Partners, Volume 13, Number 3, 2003

Moving Beyond the Pulpit: Community Development Tools for Faith-Based Organizations

“The business of the church remains what it always was, ministering to the whole person and the whole community.”

—C. Eric Lincoln, excerpt from Economic Empowerment through the Church

Spanning the annals of history, faith-based institutions have served as a catalyst for change in the realm of social, political and economic issues affecting the lives of all Americans. This role became most apparent in the 1960s, when the church gave a voice to the impoverished and disenfranchised in the fight against civil rights injustices.

In fact, it was the church that offered money, a protective structure for organizing and leaders who used skills honed in the pulpit to provide direction to the U.S. Civil Rights movement.1 Responsiveness to the needs of its members and the community has placed faith-based organizations at the forefront of social service, providing food, clothing and shelter to the less fortunate.

Today’s societal and economic changes are demanding that faith-based organizations develop a more comprehensive approach to addressing the increasingly complex needs of the communities they serve. Faith-based organizations are well-positioned in many ways to expand their programs to address the need for affordable housing and economic empowerment.

According to a HUD report, The Role of Faith-Based Organizations in Community Development, the worship community’s participation in the provision of human services is greater among congregations that (1) are larger and have more resources, (2) are located in low-income neighborhoods, (3) are theologically progressive and (4) are African-American. It is also important to note that though these congregations may be located in low-income neighborhoods, they typically include a significant number of middle-class members. Strong leadership is critical, however, in undertaking a realistic assessment of critical areas before embarking on the challenging work of community and economic development.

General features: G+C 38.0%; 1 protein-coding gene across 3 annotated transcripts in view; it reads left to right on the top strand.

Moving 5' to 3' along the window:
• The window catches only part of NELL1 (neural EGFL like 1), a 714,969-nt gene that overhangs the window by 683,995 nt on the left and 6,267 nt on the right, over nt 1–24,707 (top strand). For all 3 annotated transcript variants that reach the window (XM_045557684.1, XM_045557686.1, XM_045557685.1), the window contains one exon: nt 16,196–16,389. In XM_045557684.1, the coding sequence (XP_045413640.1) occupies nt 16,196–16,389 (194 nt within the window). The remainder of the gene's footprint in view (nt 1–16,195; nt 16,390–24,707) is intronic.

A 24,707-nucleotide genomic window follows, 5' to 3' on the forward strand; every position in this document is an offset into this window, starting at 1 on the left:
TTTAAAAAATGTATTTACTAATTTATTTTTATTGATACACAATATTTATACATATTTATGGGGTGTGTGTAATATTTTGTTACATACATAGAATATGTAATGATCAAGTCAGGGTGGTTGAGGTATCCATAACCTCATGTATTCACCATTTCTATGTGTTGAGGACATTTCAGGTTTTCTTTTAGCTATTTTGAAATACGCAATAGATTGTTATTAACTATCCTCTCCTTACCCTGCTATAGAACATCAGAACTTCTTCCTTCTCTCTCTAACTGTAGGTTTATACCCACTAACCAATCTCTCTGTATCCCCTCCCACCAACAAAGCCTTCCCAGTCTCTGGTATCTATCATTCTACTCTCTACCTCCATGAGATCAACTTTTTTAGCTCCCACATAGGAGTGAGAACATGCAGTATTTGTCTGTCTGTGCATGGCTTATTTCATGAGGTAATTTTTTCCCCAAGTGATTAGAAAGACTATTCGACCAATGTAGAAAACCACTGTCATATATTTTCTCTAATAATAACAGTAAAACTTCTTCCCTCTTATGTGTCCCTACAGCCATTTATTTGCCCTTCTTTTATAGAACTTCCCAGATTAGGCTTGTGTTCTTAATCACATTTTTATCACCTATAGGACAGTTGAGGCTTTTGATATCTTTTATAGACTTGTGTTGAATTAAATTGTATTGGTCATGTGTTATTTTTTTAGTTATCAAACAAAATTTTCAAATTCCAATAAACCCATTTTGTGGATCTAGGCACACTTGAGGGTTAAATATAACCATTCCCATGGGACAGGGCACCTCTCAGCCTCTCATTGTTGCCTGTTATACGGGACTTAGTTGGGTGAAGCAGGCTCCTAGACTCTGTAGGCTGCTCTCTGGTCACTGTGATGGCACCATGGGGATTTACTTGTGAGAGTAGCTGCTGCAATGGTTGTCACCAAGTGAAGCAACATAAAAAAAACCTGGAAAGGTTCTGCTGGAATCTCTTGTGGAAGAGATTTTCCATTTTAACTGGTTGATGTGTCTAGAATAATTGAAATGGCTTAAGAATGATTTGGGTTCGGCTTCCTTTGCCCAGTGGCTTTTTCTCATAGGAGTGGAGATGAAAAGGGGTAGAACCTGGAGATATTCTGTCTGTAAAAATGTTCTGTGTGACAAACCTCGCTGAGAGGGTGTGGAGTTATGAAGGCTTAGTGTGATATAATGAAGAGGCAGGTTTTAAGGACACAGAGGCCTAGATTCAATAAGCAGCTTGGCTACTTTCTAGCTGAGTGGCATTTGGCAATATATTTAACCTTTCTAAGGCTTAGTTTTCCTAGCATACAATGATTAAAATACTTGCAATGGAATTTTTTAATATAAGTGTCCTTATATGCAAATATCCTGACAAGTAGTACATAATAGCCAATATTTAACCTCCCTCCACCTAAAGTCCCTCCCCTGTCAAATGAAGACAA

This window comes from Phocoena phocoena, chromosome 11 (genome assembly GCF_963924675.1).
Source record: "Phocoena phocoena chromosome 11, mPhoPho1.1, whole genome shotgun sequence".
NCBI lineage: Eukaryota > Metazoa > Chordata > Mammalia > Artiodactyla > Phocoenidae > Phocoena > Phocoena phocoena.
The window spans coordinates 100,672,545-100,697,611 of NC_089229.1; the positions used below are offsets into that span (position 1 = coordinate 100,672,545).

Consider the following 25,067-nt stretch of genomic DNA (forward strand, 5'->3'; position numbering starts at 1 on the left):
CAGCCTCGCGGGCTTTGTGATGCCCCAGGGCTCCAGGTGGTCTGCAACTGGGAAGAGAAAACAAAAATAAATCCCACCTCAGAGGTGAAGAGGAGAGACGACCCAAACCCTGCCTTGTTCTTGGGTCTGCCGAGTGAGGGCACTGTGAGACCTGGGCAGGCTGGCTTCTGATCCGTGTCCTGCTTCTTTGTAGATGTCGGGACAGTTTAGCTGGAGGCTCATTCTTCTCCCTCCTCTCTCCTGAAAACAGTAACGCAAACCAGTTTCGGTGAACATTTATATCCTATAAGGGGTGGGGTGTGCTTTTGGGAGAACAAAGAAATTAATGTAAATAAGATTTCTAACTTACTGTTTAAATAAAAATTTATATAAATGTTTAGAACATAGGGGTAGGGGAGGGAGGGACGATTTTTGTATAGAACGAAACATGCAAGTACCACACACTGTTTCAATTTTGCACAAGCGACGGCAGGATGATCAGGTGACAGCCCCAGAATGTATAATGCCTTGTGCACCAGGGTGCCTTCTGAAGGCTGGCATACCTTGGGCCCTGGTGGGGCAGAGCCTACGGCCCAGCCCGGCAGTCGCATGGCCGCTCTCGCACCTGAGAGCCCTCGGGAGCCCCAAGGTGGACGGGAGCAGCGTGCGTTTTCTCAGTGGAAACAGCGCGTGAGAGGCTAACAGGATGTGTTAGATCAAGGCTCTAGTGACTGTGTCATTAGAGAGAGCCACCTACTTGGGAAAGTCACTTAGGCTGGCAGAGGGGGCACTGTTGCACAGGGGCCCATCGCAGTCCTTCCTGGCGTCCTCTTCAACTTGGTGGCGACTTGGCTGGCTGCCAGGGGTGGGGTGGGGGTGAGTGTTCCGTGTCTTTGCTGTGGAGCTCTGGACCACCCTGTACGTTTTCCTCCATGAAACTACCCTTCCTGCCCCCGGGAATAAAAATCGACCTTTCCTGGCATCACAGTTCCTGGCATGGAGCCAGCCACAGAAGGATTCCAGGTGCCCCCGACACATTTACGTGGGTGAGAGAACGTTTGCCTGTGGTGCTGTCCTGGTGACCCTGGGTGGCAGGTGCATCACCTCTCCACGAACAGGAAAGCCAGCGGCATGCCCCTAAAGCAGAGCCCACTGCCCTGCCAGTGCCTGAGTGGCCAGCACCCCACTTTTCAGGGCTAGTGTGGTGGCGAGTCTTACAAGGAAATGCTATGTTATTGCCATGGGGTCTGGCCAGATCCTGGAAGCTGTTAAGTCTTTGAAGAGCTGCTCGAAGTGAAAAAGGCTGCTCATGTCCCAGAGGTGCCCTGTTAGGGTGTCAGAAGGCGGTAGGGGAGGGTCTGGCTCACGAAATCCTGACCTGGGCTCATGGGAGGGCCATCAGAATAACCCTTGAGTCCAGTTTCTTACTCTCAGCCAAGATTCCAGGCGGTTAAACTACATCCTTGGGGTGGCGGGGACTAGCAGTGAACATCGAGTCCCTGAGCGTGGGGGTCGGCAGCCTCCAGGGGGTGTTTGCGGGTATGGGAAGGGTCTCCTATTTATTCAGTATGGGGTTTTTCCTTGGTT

Assessing community needs and assets

Regardless of the type of organization involved, effective planning is essential to sustainable community development. One of the first steps for a faith-based organization in its strategic planning should be a community assessment. This process should include not only an analysis of the community’s needs but also a realistic account of the community’s assets.

Often referred to as “asset mapping,” this strategy focuses on what is present in the community versus what is absent. It is an alternative approach to analyses that emphasize only deficiencies and problems and ultimately imply that a community’s residents are powerless to effect change. According to Kretzman and McKnight, “asset-based community development” starts by looking at three types of assets:

1. Assets and capacities located inside the neighborhood and largely under neighborhood control;

2. Assets located within the community but largely controlled by outsiders;

3. Resources originating outside the neighborhood and controlled by outsiders.2